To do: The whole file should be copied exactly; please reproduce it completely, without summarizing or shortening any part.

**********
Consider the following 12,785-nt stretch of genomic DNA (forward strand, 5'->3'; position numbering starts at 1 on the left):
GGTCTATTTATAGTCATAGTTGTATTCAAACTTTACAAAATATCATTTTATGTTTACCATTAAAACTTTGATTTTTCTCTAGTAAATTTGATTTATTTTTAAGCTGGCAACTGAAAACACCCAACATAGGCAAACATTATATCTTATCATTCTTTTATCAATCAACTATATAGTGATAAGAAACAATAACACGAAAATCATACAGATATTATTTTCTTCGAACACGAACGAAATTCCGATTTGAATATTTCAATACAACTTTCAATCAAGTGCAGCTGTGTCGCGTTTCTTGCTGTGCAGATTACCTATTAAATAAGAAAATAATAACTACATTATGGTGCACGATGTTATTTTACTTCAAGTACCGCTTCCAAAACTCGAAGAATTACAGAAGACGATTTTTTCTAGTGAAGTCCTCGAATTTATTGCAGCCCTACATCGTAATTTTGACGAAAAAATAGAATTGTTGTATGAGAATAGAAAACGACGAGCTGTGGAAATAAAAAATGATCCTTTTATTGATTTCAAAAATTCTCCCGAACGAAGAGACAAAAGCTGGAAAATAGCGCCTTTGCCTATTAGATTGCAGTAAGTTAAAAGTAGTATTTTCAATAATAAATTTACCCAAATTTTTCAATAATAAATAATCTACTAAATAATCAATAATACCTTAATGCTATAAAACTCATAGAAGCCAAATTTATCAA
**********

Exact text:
Consider the following 12,785-nt stretch of genomic DNA (forward strand, 5'->3'; position numbering starts at 1 on the left):
GGTCTATTTATAGTCATAGTTGTATTCAAACTTTACAAAATATCATTTTATGTTTACCATTAAAACTTTGATTTTTCTCTAGTAAATTTGATTTATTTTTAAGCTGGCAACTGAAAACACCCAACATAGGCAAACATTATATCTTATCATTCTTTTATCAATCAACTATATAGTGATAAGAAACAATAACACGAAAATCATACAGATATTATTTTCTTCGAACACGAACGAAATTCCGATTTGAATATTTCAATACAACTTTCAATCAAGTGCAGCTGTGTCGCGTTTCTTGCTGTGCAGATTACCTATTAAATAAGAAAATAATAACTACATTATGGTGCACGATGTTATTTTACTTCAAGTACCGCTTCCAAAACTCGAAGAATTACAGAAGACGATTTTTTCTAGTGAAGTCCTCGAATTTATTGCAGCCCTACATCGTAATTTTGACGAAAAAATAGAATTGTTGTATGAGAATAGAAAACGACGAGCTGTGGAAATAAAAAATGATCCTTTTATTGATTTCAAAAATTCTCCCGAACGAAGAGACAAAAGCTGGAAAATAGCGCCTTTGCCTATTAGATTGCAGTAAGTTAAAAGTAGTATTTTCAATAATAAATTTACCCAAATTTTTCAATAATAAATAATCTACTAAATAATCAATAATACCTTAATGCTATAAAACTCATAGAAGCCAAATTTATCAA